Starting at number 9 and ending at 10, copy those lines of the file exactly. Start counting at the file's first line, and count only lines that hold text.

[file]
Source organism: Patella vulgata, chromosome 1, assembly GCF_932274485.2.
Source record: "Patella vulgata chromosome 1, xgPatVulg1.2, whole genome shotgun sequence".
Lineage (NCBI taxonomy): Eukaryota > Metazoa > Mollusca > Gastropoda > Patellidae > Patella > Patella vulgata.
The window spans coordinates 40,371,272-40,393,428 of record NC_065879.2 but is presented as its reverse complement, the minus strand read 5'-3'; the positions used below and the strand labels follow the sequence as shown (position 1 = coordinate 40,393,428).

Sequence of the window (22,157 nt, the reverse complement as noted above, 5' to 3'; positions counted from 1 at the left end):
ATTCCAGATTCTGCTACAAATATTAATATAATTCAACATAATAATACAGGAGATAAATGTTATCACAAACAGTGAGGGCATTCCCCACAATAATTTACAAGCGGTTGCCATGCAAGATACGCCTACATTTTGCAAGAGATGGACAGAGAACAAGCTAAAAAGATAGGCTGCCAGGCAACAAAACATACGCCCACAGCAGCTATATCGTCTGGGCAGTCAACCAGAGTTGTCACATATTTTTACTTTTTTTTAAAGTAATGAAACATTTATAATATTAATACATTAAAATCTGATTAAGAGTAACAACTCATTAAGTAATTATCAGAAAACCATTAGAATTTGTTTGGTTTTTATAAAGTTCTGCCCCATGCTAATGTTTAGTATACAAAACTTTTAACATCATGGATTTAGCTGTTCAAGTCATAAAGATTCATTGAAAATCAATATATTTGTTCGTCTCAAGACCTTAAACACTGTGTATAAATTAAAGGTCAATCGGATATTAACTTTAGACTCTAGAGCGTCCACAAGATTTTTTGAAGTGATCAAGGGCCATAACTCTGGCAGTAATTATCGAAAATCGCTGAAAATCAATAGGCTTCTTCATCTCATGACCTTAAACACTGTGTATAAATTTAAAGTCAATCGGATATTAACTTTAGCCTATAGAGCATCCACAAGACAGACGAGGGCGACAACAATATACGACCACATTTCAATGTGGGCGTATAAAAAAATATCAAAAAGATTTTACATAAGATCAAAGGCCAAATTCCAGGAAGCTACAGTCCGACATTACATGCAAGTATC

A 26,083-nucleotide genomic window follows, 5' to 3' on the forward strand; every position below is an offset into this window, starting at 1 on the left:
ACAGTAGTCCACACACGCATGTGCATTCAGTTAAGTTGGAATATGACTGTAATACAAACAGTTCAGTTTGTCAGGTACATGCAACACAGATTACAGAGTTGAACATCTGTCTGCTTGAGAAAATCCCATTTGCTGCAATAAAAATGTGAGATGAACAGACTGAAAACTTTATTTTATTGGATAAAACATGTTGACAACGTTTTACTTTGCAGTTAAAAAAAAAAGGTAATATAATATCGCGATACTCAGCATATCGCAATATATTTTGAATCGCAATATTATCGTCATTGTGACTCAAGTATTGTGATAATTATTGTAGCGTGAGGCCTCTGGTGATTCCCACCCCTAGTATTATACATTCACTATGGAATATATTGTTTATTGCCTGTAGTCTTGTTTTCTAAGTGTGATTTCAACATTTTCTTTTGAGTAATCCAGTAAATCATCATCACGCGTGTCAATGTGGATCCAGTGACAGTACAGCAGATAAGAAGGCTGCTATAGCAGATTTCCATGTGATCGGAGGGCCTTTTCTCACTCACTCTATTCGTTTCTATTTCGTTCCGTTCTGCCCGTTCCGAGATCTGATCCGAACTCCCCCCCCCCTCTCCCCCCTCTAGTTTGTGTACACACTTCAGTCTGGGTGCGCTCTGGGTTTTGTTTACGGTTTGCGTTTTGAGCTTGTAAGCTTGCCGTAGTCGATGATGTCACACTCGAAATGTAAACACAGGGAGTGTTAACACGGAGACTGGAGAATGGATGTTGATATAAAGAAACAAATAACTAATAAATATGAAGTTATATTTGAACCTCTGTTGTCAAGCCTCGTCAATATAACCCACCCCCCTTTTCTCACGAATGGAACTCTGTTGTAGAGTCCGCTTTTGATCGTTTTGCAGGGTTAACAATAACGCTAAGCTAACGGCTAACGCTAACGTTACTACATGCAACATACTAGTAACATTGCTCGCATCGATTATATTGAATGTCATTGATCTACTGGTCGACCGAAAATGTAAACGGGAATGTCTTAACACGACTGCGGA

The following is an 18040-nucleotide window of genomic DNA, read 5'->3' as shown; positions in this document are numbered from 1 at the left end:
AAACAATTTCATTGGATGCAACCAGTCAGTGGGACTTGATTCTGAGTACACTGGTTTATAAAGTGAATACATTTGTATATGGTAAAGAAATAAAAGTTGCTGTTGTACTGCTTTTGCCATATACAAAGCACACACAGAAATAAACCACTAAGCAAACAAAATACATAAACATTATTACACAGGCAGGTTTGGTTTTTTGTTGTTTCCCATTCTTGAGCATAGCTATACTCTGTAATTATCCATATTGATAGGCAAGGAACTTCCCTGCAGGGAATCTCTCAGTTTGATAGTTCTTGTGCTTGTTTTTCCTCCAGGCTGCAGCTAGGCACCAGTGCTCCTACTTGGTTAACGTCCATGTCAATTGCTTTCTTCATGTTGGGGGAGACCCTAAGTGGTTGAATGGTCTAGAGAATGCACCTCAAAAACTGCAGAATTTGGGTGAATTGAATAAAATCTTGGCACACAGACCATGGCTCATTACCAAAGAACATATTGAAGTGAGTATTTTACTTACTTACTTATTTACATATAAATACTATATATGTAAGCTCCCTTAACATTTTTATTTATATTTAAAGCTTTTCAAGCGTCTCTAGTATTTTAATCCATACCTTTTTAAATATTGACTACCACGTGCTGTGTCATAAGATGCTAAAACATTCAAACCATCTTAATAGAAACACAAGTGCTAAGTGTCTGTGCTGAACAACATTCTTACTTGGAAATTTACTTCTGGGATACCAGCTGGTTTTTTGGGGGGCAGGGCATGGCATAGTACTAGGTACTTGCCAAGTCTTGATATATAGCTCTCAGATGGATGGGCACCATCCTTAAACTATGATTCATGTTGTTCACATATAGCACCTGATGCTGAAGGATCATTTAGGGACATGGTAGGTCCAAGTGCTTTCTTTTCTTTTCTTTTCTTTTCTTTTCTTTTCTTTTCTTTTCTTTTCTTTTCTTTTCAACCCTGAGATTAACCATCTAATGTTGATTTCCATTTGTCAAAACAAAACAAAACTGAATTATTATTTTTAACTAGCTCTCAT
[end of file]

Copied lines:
The following is an 18040-nucleotide window of genomic DNA, read 5'->3' as shown; positions in this document are numbered from 1 at the left end:
AAACAATTTCATTGGATGCAACCAGTCAGTGGGACTTGATTCTGAGTACACTGGTTTATAAAGTGAATACATTTGTATATGGTAAAGAAATAAAAGTTGCTGTTGTACTGCTTTTGCCATATACAAAGCACACACAGAAATAAACCACTAAGCAAACAAAATACATAAACATTATTACACAGGCAGGTTTGGTTTTTTGTTGTTTCCCATTCTTGAGCATAGCTATACTCTGTAATTATCCATATTGATAGGCAAGGAACTTCCCTGCAGGGAATCTCTCAGTTTGATAGTTCTTGTGCTTGTTTTTCCTCCAGGCTGCAGCTAGGCACCAGTGCTCCTACTTGGTTAACGTCCATGTCAATTGCTTTCTTCATGTTGGGGGAGACCCTAAGTGGTTGAATGGTCTAGAGAATGCACCTCAAAAACTGCAGAATTTGGGTGAATTGAATAAAATCTTGGCACACAGACCATGGCTCATTACCAAAGAACATATTGAAGTGAGTATTTTACTTACTTACTTATTTACATATAAATACTATATATGTAAGCTCCCTTAACATTTTTATTTATATTTAAAGCTTTTCAAGCGTCTCTAGTATTTTAATCCATACCTTTTTAAATATTGACTACCACGTGCTGTGTCATAAGATGCTAAAACATTCAAACCATCTTAATAGAAACACAAGTGCTAAGTGTCTGTGCTGAACAACATTCTTACTTGGAAATTTACTTCTGGGATACCAGCTGGTTTTTTGGGGGGCAGGGCATGGCATAGTACTAGGTACTTGCCAAGTCTTGATATATAGCTCTCAGATGGATGGGCACCATCCTTAAACTATGATTCATGTTGTTCACATATAGCACCTGATGCTGAAGGATCATTTAGGGACATGGTAGGTCCAAGTGCTTTCTTTTCTTTTCTTTTCTTTTCTTTTCTTTTCTTTTCTTTTCTTTTCTTTTCTTTTCAACCCTGAGATTAACCATCTAATGTTGATTTCCATTTGTCAAAACAAAACAAAACTGAATTATTATTTTTAACTAGCTCTCAT